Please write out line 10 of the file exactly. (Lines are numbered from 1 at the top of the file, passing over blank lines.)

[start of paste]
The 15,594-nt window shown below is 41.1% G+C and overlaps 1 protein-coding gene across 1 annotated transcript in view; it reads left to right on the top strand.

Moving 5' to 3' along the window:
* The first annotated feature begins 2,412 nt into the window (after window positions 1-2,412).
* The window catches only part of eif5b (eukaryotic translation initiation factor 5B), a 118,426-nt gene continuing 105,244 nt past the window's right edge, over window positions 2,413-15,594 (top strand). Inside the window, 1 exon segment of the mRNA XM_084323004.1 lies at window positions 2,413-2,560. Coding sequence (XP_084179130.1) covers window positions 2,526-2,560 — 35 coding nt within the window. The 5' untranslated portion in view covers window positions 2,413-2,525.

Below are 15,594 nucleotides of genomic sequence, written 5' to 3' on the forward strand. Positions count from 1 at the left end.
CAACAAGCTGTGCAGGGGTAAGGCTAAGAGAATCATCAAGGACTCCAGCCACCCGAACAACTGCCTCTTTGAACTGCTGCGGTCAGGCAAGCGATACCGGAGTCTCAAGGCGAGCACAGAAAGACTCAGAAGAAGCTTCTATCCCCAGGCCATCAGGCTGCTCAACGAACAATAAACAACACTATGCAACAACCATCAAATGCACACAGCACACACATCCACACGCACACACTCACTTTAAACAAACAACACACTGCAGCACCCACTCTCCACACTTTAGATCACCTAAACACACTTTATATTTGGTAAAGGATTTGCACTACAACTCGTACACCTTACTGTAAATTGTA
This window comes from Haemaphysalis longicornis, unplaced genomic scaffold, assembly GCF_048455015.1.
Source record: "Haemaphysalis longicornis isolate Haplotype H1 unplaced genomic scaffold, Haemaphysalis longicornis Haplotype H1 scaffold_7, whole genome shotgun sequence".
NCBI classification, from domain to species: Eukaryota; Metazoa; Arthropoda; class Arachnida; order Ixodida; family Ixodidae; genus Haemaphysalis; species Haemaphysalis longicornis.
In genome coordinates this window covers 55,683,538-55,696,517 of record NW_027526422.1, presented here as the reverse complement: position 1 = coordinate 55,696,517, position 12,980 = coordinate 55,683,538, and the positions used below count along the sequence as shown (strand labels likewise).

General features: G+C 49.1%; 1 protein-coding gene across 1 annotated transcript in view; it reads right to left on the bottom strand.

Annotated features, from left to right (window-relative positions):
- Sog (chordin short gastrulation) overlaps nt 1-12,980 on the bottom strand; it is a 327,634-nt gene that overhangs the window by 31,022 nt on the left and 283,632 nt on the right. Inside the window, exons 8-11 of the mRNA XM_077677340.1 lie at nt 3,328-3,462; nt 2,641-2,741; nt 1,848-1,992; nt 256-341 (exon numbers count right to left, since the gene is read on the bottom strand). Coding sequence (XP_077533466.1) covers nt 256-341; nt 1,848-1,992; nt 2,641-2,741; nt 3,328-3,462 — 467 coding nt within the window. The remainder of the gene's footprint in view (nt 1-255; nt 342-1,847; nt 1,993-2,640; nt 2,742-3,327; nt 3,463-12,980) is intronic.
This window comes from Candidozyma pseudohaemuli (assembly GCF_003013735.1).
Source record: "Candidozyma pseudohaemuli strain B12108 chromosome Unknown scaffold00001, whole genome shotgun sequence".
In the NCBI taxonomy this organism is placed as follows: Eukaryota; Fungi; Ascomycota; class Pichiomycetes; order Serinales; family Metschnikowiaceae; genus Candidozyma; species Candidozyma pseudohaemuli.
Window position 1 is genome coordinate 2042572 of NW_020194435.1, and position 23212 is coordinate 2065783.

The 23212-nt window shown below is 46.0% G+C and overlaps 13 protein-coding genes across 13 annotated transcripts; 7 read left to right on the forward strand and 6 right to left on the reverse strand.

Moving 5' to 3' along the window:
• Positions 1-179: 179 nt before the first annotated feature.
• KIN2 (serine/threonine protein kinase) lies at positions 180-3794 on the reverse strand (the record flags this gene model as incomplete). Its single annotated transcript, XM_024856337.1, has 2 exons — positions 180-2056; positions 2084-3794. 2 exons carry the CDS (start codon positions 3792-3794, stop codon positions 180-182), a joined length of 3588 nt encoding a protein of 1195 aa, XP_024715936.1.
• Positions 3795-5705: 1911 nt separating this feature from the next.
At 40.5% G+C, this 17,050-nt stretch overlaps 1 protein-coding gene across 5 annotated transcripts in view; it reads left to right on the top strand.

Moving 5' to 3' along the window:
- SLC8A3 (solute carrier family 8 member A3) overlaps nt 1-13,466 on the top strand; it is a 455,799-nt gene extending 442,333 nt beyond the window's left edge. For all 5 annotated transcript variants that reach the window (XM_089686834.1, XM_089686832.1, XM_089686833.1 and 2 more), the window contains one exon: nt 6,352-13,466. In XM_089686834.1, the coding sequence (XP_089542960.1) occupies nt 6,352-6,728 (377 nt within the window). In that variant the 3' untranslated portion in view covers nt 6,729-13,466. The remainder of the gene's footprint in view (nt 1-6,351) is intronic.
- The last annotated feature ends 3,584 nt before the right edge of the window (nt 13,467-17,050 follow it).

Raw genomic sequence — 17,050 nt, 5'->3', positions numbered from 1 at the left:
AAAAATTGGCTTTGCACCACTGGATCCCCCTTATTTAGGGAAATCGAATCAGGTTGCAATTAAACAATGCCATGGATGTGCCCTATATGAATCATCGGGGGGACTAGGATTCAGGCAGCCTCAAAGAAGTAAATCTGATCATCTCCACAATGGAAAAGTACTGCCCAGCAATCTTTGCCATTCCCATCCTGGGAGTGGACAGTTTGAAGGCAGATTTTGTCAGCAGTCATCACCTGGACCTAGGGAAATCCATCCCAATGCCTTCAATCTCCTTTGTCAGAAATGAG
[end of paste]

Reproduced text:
In genome coordinates this window covers 55,683,538-55,696,517 of record NW_027526422.1, presented here as the reverse complement: position 1 = coordinate 55,696,517, position 12,980 = coordinate 55,683,538, and the positions used below count along the sequence as shown (strand labels likewise).